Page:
In his recent State of the Union Address, President Obama proposed to “make high-quality preschool available to every child in America.” He referred to research that has demonstrated long term positive effects of attending high-quality preschool programs. President Obama’s support has excited the early childhood community. Who could be opposed to expanding high-quality preschool opportunities? Yet this begs the question: What does “high-quality” mean in practice?
“High-quality” preschools are often defined by educators and economists alike as ones in which teachers are adequately paid, facilities are adequate, and the ratio of staff to children is low. These are indeed important elements of quality and they are serious problems, as preschool educators are often very poorly paid, poorly educated themselves, and lack decent facilities. The low salaries received by preschool teachers leads to a high turnover rate, which also reduces quality. So ensuring universal access to high-quality preschools when many current preschoolers are already struggling with quality and funding issues will be a heavy lift.
Leaving aside money issues, however, there is an important question about how preschool programs should be structured. There is lots of research showing the benefits of high-quality preschool in comparison to no preschool (as in the famous Perry Preschool and Abecedarian programs). However, there is far less research showing different benefits of different preschool approaches.
The Preschool Curriculum Effectiveness Research initiative compared a number of promising approaches to each other and to groups using standard preschool teaching methods. The results are summarized in a review on the Best Evidence Encyclopedia. By the end of kindergarten, only a few of the programs showed child outcomes superior to those achieved by other programs. Structured programs that had a very strong focus on language and emergent literacy, giving children many opportunities to use language to work together, solve challenges, and develop positive relationships with each other, had the best outcomes for children.
Technology has so far played a modest role in early childhood education, but this may change as multimedia devices (such as interactive whiteboards) become more commonly used. Technology offers opportunities for teachers to enhance language development by engaging children with brief content that helps them understand how the world works. For example, children learning about health can see videos on how the body works and can be provided with video models of how to stay safe and healthy. Children can make choices and manipulate pictures and videos representing objects and processes. Further, classroom technology allows for linkages with the home, as parents increasingly have computers, DVDs, and other media available. Children can be shown exciting content in school and then take home DVDs or link electronically to specific materials that closely align with the content they learned that day. These electronic activities can be designed to be done with parents and children together, and can then inform parents about what children are learning in school. Also, in high-poverty homes children often have few if any books. Existing DVD or internet technologies can provide children with access to appropriate literature, which can be read to them by narrators or by their parents or older siblings.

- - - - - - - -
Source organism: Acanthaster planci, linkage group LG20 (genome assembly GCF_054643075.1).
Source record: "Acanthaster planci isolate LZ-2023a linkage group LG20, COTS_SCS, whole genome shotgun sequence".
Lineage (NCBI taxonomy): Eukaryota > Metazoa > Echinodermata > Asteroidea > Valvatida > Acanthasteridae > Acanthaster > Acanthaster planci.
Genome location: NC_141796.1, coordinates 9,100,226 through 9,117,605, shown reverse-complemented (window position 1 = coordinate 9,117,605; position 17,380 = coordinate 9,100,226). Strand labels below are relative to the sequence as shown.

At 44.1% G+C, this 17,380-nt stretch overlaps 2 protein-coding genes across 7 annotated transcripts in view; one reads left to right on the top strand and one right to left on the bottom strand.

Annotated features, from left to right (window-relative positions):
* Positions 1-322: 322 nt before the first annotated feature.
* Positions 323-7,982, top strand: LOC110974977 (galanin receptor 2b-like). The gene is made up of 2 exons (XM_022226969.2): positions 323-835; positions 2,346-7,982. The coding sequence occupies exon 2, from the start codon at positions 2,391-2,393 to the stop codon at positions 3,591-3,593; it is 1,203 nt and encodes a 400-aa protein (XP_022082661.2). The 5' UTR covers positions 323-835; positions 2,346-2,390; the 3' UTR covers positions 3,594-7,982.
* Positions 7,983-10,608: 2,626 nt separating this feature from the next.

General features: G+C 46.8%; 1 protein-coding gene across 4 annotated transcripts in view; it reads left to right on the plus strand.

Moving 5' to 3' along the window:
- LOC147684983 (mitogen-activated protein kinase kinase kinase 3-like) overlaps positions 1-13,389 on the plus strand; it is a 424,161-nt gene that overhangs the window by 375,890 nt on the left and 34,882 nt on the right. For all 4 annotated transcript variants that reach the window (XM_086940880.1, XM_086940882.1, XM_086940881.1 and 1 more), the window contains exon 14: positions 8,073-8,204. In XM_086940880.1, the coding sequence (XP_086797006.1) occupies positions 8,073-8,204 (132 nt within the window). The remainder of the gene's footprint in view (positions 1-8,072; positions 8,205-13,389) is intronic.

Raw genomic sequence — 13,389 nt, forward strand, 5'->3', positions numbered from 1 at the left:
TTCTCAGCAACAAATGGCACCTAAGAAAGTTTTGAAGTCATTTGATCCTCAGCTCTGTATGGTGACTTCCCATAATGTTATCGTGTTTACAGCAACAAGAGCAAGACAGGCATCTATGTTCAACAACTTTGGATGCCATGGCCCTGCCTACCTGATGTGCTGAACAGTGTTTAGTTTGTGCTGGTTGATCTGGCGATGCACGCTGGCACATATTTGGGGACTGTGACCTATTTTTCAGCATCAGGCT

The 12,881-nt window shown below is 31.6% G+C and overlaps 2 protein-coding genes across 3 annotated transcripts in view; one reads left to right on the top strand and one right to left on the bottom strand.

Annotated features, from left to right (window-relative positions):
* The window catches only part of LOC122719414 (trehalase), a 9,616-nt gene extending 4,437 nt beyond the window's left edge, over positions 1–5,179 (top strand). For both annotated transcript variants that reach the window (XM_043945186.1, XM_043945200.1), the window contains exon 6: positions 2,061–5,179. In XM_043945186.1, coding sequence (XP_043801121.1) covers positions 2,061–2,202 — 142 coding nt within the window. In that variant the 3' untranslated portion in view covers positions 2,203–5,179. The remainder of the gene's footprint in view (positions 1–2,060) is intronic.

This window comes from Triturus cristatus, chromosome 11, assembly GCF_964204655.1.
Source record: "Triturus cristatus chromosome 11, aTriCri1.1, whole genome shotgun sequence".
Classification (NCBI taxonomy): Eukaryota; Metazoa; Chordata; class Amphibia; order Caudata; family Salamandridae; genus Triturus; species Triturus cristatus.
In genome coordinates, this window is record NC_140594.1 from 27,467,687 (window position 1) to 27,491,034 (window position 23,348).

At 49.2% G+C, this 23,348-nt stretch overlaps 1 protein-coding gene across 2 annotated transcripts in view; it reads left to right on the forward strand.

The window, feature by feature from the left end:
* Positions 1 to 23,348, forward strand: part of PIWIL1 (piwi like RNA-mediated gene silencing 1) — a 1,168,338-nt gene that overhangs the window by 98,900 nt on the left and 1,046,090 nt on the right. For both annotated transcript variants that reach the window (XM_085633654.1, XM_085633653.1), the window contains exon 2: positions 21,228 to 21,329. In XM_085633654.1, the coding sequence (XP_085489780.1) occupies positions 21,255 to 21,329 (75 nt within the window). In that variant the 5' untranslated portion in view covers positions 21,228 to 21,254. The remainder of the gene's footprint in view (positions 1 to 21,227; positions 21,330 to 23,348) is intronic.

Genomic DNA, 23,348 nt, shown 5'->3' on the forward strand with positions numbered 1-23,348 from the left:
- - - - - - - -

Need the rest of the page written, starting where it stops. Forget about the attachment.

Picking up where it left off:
Of course, technology will not replace the majority of early childhood teaching. Young children still need to manipulate real objects and learn to work with each other, sing songs, develop coordination and creativity, and practice appropriate behaviors. However, technology may add the capacity for teachers to show anything they want to their children and to link to the home in ways that have not been possible in the past, and this may result in enhanced learning at this critical age.
Expanding preschool access is a terrific idea, but it will take a lot of money and a long time to put into place. The possibility that it may take place should motivate immediate investments in innovation and evaluation, to develop new ways of ensuring that early education leads to enhanced preparation for success, especially for disadvantaged children.
Preschool quality should not just be seen as a question of per-pupil cost. Preschool educators and children need innovative, proven models that use modern teaching strategies and technologies that are appropriate to the developmental needs of four-year-olds. Innovation and research is needed to show the way as we head toward universal preschool.